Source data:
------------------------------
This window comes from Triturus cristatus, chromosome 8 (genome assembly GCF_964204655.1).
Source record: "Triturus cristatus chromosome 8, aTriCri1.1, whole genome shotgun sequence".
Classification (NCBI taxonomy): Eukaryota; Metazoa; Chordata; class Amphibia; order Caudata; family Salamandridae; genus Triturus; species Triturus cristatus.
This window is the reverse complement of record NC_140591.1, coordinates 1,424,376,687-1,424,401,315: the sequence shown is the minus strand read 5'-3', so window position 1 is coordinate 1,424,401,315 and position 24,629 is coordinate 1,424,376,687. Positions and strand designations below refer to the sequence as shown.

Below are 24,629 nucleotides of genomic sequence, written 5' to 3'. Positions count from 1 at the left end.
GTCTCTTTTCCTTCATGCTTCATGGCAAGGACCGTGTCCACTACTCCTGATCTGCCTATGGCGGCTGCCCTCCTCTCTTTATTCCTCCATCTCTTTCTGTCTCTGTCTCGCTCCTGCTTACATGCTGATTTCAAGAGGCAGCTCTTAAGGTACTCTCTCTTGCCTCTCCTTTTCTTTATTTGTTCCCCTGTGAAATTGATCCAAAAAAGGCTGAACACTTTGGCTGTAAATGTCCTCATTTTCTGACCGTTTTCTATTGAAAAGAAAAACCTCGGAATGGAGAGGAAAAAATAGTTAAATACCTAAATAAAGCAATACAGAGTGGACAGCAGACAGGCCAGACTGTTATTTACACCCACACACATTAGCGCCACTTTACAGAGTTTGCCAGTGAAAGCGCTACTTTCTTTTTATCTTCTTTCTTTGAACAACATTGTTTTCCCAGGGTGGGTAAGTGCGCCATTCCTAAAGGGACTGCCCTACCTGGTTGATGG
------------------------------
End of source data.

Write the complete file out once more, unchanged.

This window comes from Triturus cristatus, chromosome 8 (genome assembly GCF_964204655.1).
Source record: "Triturus cristatus chromosome 8, aTriCri1.1, whole genome shotgun sequence".
Classification (NCBI taxonomy): Eukaryota; Metazoa; Chordata; class Amphibia; order Caudata; family Salamandridae; genus Triturus; species Triturus cristatus.
This window is the reverse complement of record NC_140591.1, coordinates 1,424,376,687-1,424,401,315: the sequence shown is the minus strand read 5'-3', so window position 1 is coordinate 1,424,401,315 and position 24,629 is coordinate 1,424,376,687. Positions and strand designations below refer to the sequence as shown.

Below are 24,629 nucleotides of genomic sequence, written 5' to 3'. Positions count from 1 at the left end.
GTCTCTTTTCCTTCATGCTTCATGGCAAGGACCGTGTCCACTACTCCTGATCTGCCTATGGCGGCTGCCCTCCTCTCTTTATTCCTCCATCTCTTTCTGTCTCTGTCTCGCTCCTGCTTACATGCTGATTTCAAGAGGCAGCTCTTAAGGTACTCTCTCTTGCCTCTCCTTTTCTTTATTTGTTCCCCTGTGAAATTGATCCAAAAAAGGCTGAACACTTTGGCTGTAAATGTCCTCATTTTCTGACCGTTTTCTATTGAAAAGAAAAACCTCGGAATGGAGAGGAAAAAATAGTTAAATACCTAAATAAAGCAATACAGAGTGGACAGCAGACAGGCCAGACTGTTATTTACACCCACACACATTAGCGCCACTTTACAGAGTTTGCCAGTGAAAGCGCTACTTTCTTTTTATCTTCTTTCTTTGAACAACATTGTTTTCCCAGGGTGGGTAAGTGCGCCATTCCTAAAGGGACTGCCCTACCTGGTTGATGG